Bishop Paul Bird – Christmas Message 2012

Bishop Paul Bird

Charles Dickens is famous for his novels such as The Adventures of Oliver Twist and Great Expectations. He also wrote a little book called The Life of Our Lord. He wrote this especially for his own children and he used to read it to them every Christmas. The book begins with these words:

“My dear children, I am very anxious that you should know something about the history of Jesus Christ. For everybody ought to know about Him. No one ever lived who was so good, so kind, so gentle, and so sorry for all people who did wrong, or were in any way ill or miserable, as He was.”

Charles Dickens then goes on to tell the story of Jesus in simple words. He writes:

“Jesus was born a long long time ago – nearly two thousand years ago – at a place called Bethlehem. The angel told the shepherds to go to the stable and look at the little child in the manger. Which they did; and they knelt down by it in its sleep, and said ‘God bless this child!’”

Dickens highlights Christ’s love for all people, especially for the poor and those who were suffering.

“When Jesus had grown up he would choose some special followers to go about with him. These are called the ‘disciples’. He chose them from among the poor. He did this so that the poor might know – always after that, in all years to come – that heaven was made for them as well as for the rich, and that God makes no difference between those who wear good clothes and those who go barefoot and in rags.

“Never forget this, when you are grown up. Never be proud or unkind to any poor man, woman, or child. If they are bad, think that they would have been better, if they had had kind friends, and good homes, and had been better taught. So, always try to make them better by kind persuading words; and always try to teach them and relieve them if you can.

“And when people speak ill of the poor and miserable, think how Jesus Christ went among them and taught them and thought them worthy of his care.”

Christmas is a time for joy. As the angel said to the shepherds, “Do not be afraid. I bring you news of great joy, a joy to be shared by the whole people. Today, in the town of David, a saviour has been born for you; he is Christ, the Lord.” At Christmas we celebrate the birth of our Saviour, so it is a season for rejoicing.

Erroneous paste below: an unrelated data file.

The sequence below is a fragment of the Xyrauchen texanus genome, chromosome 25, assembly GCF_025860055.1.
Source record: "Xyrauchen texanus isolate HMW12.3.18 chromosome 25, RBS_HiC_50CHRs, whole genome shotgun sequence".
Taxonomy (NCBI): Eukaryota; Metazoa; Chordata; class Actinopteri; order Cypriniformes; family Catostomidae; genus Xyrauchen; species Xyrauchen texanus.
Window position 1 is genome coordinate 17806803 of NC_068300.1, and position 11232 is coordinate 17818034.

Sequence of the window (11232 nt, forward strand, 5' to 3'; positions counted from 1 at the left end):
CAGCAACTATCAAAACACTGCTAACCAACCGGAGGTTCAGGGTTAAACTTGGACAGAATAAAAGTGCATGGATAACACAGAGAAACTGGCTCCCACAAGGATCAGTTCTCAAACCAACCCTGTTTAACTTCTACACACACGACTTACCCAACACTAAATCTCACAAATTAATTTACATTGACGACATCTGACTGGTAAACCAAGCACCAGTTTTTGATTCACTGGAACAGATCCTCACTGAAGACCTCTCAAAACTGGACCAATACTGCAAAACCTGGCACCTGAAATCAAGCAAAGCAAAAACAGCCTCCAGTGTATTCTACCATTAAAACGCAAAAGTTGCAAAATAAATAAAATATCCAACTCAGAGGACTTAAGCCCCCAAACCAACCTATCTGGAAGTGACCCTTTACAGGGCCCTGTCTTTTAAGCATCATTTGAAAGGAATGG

Yet it also a season that brings a challenge – the challenge to follow Christ in caring for the people around us, especially the poor and those who suffer in so many ways.

If we think of countries around the world, we know that millions of families are destitute, with very little food or even clean water and without decent homes to live in. We can offer some help through organisations such as Caritas or Catholic Mission.

If we think of people in our own country, we know that even here some are very poor, without proper housing or medical care. We might be able to help directly through some practical assistance to our neighbours or we might be able to help through the St Vincent de Paul Society or some other group.

We know that there are people who have suffered in other ways too – through domestic violence, for instance, or through abuse as a child. God calls us to do what we can to relieve their pain and to help them recover from the trauma they have endured.

When Charles Dickens spoke about Jesus he said: “No one ever lived who was so good, so kind, so gentle, as He was.” As we celebrate Jesus’ birth, we rejoice in the goodness and kindness and gentleness He has shown to us. We also pray that we might learn from Him to be good and kind and gentle towards one another, especially towards the poor and all those who are suffering.

A blessed Christmas to you all!